10Treatment: CNPE(NCI 6485) A Phase II Study of Rituximab-CHOP with Pegylated Liposomal Doxorubicin in Patients Older than 60 Years of Age with Untreated Aggressive B-Cell Non-Hodgkin’s LymphomaMethodology:Rituximab 375 mg/m2 IVPB on day 1, administered 1stCyclophosphamide 750 mg/m2 IVPB on day 1Pegylated liposomal doxorubicin 40 mg/m2 IV over 1hr day 1Vincristine 2.0 mg IV, day 1Prednisone 40 mg/m2 PO days 1-5GCSF 5 mcg/kg, SC daily, start on day 5, until neutrophil recovery (>3000/ul) ORPegylated GCSF 6 mg SC x 1 (24 hours after chemotherapy)Patient Population: At total of 80 patients, older than 60 years of age with untreated aggressive B-cell NHL, enrolled. Closed to new patient entry 05/18/2009.Top Enrolling CCOP Sites: Maimonides Medical Center, Grand Rapids CCOPResults: 80 pts total were enrolled on study; 79 were eligible and evaluable for response and toxicity. Characteristics of pts: age years (median 71); 41 female. All had at least one cardiac risk factor. Responses were: 55 CR (69%); 14 PR. (17%) At a median follow-up of 2.7 years, 62 are alive (77%), with 78% progression free survival. There were 7 grade 3 adverse cardiac events: 1 drop in LVEF; 4 atrial arrhythmias (reversed); 1 hypotension (reversed); 1 chest pain (reversed). Troponin and BNP changes did not correlate with cardiac events. Other grade 3-4 non-hematologic events: 3 hand-foot syndrome; 4 fatigue; 2 DVT; 2 neuropathy. Only one death occurred on study due to pneumonia, non-neutropenic. The most common grade 3-4 toxicity events were hematologic.Conclusions: DRCOP is an active regimen. In this study of older pts with DLBCL, only one pt had drop in LVEF below normal. Other cardiac events were associated with underlying cardiac conditions, and were reversible. Liposomal doxorubicin should be considered in older patients. Comanagement by a Cardiologist during chemotherapy would be recommended.
11Summary of Protocol Findings (NCI 6485) A Phase II Study of Rituximab-CHOP with Pegylated Liposomal Doxorubicin in Patients Older than 60 Years of Age with Untreated Aggressive B-Cell Non-Hodgkin’s LymphomaTreatment: CNPESummary of Protocol Findings80 patients were enrolled on the trial and evaluated for response, cardiotoxicity, and myelosuppression.74 patients were evaluable for response after 4 courses of therapy.54 (73%) patients achieved a CR / 14 (19%) patients achieved a PRThe overall response rate was 92%.Response assessment after 8 courses of therapy was performed on 63 evaluable patients.The overall response rate for the 63 evaluable patients after 8 cycles was 89%.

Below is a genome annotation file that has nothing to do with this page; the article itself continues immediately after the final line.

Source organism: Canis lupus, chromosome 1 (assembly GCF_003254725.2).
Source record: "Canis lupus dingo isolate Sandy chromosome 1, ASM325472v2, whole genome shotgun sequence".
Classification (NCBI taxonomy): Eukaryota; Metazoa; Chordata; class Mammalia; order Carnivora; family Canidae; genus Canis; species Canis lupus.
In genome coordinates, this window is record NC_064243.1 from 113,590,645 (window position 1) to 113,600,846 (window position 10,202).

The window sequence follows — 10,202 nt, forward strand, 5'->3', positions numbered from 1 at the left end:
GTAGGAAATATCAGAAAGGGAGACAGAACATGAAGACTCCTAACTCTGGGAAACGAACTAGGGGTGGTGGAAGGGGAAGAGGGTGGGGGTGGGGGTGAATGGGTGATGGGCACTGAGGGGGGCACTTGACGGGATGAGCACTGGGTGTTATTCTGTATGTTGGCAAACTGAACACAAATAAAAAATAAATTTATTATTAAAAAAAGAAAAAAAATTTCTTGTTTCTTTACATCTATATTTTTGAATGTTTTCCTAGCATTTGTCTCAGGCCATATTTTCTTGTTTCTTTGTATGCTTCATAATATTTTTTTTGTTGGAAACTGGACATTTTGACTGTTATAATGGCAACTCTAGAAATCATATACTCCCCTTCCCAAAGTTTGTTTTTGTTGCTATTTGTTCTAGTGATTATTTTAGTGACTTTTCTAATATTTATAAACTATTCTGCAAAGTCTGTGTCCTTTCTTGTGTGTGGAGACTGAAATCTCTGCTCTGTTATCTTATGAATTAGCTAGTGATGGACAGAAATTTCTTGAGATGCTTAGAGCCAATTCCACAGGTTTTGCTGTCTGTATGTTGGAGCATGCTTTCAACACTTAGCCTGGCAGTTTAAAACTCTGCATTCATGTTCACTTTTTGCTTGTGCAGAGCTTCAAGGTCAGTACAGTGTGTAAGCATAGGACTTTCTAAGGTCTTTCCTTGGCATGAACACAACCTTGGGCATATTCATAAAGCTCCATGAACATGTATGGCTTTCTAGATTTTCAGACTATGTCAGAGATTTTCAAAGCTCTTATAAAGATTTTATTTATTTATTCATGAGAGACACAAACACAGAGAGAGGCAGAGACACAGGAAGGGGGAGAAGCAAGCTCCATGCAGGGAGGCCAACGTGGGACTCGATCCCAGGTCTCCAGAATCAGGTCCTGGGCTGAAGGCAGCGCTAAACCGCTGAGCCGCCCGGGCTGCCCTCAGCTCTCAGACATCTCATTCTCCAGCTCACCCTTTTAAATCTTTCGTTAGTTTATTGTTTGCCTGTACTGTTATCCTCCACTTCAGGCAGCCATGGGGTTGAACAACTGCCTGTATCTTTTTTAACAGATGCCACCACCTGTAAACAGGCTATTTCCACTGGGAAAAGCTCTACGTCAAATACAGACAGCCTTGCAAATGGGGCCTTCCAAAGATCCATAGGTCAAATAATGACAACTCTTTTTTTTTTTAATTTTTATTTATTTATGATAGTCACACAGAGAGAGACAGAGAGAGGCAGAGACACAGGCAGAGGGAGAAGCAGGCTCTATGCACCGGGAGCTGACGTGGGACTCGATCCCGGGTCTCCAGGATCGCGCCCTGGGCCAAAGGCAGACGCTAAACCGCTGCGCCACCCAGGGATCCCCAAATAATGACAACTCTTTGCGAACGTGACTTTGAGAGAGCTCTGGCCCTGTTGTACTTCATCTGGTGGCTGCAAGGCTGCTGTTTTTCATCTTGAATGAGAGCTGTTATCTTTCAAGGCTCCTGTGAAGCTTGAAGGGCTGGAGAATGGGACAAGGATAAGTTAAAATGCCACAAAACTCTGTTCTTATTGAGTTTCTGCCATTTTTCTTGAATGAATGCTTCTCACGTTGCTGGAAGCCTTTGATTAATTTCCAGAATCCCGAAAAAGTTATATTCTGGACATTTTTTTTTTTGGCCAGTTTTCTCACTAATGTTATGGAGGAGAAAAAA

12Summary of Protocol Findings (NCI 6485) A Phase II Study of Rituximab-CHOP with Pegylated Liposomal Doxorubicin in Patients Older than 60 Years of Age with Untreated Aggressive B-Cell Non-Hodgkin’s LymphomaTreatment: CNPESummary of Protocol FindingsOf the 80 patients enrolled, 12 (15%) patients reported grade 3 cardiac events, including hypotension (3), tachycardia (1), hypertension (2), decreased ejection fraction (1), chest pain (2), arrhythmia (3), coronary artery disease (1), acute coronary syndrome and diastolic dysfunction (1), TIA (1), and pericarditis (1).Other Grade 3-4 toxicities reported in >10% of patients were: fatigue (27), leucopenia (31), lymphopenia (35), neutropenia (34), and anemia (12).
13Treatment: CNPE(NCI 7548) Single-arm, Open-label, Phase II Trial of Rituximab plus Sargramostim for the Treatment of Newly Diagnosed Follicular B-cell Lymphoma in AdultsNew Principal Investigator Nathan Fowler, MD, MD Anderson Cancer CenterPatient Population: A total of 52 patients with newly diagnosed follicular B cell lymphoma were enrolled. Closed to new patient entry 05/01/2009.Top Enrolling CCOP Sites: Wichita CCOP, Grand Rapids CCOP
14Summary of Protocol Findings (NCI 7548) Single-arm, Open-label, Phase II Trial of Rituximab plus Sargramostim for the Treatment of Newly Diagnosed Follicular B-cell Lymphoma in AdultsTreatment: CNPESummary of Protocol Findings52 pts were enrolled on study, and all were eligible for assessment. The median age was 56 (31-78), and 62% were male.56% of patients had intermediate or high risk FLIPI. Fifteen (29%) pts had bulky disease (>5cm), and 29 (56%) pts had elevated B2M.Tolerance was good; and effects attributable to GM-CSF were minor. Absolute granulocyte count (AGC) elevation above 15K occurred in only 4% of pts; conversely, ≥ grade 3 neutropenia occurred in 8 pts. No significant infections occurred.